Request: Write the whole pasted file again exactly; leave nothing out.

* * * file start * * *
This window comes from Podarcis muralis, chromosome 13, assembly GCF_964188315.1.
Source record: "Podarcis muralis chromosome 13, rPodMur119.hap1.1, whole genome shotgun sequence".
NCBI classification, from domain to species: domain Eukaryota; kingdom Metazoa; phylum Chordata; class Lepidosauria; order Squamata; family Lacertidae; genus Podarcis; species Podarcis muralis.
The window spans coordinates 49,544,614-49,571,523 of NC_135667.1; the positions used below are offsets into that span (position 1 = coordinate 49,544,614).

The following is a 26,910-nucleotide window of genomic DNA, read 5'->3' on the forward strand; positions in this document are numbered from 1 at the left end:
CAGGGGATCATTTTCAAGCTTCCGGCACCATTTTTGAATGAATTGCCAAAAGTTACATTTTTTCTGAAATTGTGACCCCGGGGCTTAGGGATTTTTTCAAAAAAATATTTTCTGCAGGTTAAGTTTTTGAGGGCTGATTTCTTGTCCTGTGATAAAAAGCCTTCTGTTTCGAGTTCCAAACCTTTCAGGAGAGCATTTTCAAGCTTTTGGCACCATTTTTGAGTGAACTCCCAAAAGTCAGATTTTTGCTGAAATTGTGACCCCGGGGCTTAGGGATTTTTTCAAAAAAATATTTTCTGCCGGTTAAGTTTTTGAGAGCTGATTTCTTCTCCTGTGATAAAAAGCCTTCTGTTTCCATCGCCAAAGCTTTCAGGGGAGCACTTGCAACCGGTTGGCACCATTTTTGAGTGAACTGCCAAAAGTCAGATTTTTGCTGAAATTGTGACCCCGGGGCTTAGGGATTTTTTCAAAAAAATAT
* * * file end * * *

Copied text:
This window comes from Podarcis muralis, chromosome 13, assembly GCF_964188315.1.
Source record: "Podarcis muralis chromosome 13, rPodMur119.hap1.1, whole genome shotgun sequence".
NCBI classification, from domain to species: domain Eukaryota; kingdom Metazoa; phylum Chordata; class Lepidosauria; order Squamata; family Lacertidae; genus Podarcis; species Podarcis muralis.
The window spans coordinates 49,544,614-49,571,523 of NC_135667.1; the positions used below are offsets into that span (position 1 = coordinate 49,544,614).

The following is a 26,910-nucleotide window of genomic DNA, read 5'->3' on the forward strand; positions in this document are numbered from 1 at the left end:
CAGGGGATCATTTTCAAGCTTCCGGCACCATTTTTGAATGAATTGCCAAAAGTTACATTTTTTCTGAAATTGTGACCCCGGGGCTTAGGGATTTTTTCAAAAAAATATTTTCTGCAGGTTAAGTTTTTGAGGGCTGATTTCTTGTCCTGTGATAAAAAGCCTTCTGTTTCGAGTTCCAAACCTTTCAGGAGAGCATTTTCAAGCTTTTGGCACCATTTTTGAGTGAACTCCCAAAAGTCAGATTTTTGCTGAAATTGTGACCCCGGGGCTTAGGGATTTTTTCAAAAAAATATTTTCTGCCGGTTAAGTTTTTGAGAGCTGATTTCTTCTCCTGTGATAAAAAGCCTTCTGTTTCCATCGCCAAAGCTTTCAGGGGAGCACTTGCAACCGGTTGGCACCATTTTTGAGTGAACTGCCAAAAGTCAGATTTTTGCTGAAATTGTGACCCCGGGGCTTAGGGATTTTTTCAAAAAAATAT